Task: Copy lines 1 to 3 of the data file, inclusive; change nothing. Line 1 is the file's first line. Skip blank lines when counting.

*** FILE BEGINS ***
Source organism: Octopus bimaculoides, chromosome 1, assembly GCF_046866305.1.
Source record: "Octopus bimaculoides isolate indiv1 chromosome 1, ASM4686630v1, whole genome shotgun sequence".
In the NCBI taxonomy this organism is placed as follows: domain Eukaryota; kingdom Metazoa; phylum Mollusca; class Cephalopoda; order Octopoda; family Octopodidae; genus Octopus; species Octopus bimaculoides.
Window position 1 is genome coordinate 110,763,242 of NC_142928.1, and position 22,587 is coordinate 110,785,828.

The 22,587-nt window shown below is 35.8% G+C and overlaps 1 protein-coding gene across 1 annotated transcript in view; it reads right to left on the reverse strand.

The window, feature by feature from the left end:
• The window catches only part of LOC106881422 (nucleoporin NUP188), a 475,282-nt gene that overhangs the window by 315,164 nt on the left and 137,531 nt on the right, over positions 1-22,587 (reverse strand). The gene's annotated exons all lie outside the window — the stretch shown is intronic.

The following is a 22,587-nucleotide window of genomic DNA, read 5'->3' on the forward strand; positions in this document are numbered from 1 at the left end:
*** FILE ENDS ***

Source organism: Octopus bimaculoides, chromosome 1, assembly GCF_046866305.1.
Source record: "Octopus bimaculoides isolate indiv1 chromosome 1, ASM4686630v1, whole genome shotgun sequence".
In the NCBI taxonomy this organism is placed as follows: domain Eukaryota; kingdom Metazoa; phylum Mollusca; class Cephalopoda; order Octopoda; family Octopodidae; genus Octopus; species Octopus bimaculoides.